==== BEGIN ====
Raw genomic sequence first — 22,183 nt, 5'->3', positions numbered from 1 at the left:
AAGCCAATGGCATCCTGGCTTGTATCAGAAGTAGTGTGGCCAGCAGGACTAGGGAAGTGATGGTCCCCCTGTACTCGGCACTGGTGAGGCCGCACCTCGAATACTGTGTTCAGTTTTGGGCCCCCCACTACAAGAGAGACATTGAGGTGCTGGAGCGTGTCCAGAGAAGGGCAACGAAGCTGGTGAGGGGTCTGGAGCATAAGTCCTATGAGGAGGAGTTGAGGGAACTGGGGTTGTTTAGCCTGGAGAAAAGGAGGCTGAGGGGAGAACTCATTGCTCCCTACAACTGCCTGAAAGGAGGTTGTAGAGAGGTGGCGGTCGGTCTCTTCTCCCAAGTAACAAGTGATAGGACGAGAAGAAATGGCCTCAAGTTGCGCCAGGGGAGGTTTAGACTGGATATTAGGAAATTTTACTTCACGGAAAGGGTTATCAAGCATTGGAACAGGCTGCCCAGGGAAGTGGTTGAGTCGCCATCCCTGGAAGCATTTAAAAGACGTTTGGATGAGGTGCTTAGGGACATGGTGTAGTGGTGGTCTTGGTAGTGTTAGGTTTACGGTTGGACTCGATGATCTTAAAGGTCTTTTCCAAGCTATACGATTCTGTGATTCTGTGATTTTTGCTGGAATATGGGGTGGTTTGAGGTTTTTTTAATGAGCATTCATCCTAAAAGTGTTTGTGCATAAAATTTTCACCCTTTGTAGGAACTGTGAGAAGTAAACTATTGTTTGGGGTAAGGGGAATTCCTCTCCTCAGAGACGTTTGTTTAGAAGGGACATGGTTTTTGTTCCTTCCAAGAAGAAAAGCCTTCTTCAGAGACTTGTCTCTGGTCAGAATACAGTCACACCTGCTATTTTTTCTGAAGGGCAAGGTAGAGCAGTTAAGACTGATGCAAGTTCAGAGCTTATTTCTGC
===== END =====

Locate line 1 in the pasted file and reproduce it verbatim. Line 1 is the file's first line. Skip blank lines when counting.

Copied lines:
Raw genomic sequence first — 22,183 nt, 5'->3', positions numbered from 1 at the left: